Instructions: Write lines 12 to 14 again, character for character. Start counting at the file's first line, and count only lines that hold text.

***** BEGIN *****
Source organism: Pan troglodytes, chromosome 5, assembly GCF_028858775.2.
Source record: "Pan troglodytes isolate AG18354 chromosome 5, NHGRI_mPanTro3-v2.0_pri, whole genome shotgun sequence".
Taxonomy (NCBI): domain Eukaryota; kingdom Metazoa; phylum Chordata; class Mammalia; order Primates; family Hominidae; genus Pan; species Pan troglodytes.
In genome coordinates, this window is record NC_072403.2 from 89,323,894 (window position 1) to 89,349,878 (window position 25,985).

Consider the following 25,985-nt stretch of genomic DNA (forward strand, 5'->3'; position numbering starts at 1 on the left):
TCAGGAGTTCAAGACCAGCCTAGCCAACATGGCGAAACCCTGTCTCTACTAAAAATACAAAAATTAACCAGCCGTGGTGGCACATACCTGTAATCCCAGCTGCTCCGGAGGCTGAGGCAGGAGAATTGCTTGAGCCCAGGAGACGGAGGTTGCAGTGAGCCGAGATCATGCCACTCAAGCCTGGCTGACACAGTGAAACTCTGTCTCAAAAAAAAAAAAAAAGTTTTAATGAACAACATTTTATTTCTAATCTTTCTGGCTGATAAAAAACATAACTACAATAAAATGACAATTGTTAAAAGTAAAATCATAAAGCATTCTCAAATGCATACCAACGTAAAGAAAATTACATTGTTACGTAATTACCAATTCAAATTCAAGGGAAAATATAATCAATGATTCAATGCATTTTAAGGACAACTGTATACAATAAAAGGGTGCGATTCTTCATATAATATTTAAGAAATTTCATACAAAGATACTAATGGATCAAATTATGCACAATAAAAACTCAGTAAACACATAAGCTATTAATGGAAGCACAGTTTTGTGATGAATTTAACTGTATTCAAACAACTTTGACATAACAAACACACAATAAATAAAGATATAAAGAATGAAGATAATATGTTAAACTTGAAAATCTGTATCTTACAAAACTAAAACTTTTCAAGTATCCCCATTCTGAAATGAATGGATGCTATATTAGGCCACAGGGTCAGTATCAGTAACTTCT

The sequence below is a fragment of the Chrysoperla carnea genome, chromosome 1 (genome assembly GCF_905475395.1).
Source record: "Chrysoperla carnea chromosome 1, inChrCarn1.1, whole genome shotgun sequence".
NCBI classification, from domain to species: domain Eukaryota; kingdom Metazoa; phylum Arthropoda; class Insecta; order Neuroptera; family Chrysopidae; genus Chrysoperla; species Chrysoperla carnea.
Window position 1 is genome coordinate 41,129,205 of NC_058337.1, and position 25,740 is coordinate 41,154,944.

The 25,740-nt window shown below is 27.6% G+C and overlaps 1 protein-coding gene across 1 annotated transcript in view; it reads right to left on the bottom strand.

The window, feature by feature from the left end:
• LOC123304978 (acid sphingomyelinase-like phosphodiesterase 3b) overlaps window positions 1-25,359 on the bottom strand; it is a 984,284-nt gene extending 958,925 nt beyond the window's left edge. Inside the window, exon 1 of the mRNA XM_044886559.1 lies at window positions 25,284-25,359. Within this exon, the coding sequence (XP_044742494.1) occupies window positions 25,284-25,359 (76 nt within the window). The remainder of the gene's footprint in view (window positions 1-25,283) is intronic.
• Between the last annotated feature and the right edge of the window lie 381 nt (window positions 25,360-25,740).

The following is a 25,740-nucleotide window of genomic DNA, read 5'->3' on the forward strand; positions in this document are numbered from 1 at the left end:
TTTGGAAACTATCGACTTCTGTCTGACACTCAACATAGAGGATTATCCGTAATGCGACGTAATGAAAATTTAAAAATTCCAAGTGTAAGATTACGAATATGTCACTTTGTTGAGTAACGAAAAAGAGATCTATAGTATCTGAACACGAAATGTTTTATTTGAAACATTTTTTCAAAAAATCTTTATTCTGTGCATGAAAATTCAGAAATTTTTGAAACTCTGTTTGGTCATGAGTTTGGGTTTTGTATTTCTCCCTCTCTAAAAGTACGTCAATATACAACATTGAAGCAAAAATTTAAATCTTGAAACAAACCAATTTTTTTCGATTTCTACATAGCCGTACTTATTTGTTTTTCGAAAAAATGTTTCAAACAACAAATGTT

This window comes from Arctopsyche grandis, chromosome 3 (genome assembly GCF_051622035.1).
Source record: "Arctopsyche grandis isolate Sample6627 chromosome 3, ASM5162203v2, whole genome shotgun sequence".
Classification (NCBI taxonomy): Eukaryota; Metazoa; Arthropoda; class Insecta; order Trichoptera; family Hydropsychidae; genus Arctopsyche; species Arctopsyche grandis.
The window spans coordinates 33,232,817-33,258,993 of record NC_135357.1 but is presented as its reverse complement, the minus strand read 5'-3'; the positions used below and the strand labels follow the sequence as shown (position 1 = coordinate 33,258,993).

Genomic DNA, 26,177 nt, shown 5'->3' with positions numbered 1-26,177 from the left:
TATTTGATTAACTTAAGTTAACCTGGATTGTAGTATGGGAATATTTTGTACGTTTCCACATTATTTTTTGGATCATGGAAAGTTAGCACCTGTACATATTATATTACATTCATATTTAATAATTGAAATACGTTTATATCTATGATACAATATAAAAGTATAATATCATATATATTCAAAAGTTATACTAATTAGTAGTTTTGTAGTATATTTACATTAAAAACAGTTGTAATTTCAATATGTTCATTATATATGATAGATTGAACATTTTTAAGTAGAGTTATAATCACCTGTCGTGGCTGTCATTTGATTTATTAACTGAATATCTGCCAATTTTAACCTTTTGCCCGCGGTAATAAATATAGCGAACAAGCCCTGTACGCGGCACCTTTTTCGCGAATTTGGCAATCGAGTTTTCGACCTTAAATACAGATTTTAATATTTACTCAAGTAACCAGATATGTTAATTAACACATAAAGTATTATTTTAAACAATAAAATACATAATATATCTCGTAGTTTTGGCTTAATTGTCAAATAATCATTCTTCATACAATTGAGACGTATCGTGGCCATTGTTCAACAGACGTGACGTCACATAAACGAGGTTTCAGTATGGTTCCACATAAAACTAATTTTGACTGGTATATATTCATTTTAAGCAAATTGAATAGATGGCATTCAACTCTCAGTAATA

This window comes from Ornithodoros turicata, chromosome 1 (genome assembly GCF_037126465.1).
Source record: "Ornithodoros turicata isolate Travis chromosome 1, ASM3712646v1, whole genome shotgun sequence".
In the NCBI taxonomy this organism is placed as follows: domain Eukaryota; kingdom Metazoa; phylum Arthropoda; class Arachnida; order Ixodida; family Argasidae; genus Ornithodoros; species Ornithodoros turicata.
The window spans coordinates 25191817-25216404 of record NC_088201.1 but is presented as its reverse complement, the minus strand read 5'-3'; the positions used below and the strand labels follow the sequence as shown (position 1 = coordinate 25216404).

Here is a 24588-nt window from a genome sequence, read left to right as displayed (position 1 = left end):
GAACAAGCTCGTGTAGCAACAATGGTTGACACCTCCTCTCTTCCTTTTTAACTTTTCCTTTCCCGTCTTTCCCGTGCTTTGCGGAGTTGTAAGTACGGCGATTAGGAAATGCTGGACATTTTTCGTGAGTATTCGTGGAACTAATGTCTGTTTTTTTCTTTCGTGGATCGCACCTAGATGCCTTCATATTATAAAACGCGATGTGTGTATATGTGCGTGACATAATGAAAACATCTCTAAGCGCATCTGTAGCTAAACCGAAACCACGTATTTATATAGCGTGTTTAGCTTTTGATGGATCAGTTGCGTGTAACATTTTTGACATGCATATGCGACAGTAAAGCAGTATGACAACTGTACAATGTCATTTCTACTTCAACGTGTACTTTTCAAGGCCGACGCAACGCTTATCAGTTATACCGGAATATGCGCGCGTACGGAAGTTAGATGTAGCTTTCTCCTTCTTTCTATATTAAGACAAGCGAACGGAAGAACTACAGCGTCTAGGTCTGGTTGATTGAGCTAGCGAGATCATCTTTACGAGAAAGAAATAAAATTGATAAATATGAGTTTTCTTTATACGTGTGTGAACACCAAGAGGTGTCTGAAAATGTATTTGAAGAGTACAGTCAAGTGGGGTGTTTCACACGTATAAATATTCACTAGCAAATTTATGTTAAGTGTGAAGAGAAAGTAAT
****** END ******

The window, feature by feature from the left end:
• LOC123304978 (acid sphingomyelinase-like phosphodiesterase 3b) overlaps window positions 1-25,359 on the bottom strand; it is a 984,284-nt gene extending 958,925 nt beyond the window's left edge. Inside the window, exon 1 of the mRNA XM_044886559.1 lies at window positions 25,284-25,359. Within this exon, the coding sequence (XP_044742494.1) occupies window positions 25,284-25,359 (76 nt within the window). The remainder of the gene's footprint in view (window positions 1-25,283) is intronic.
• Between the last annotated feature and the right edge of the window lie 381 nt (window positions 25,360-25,740).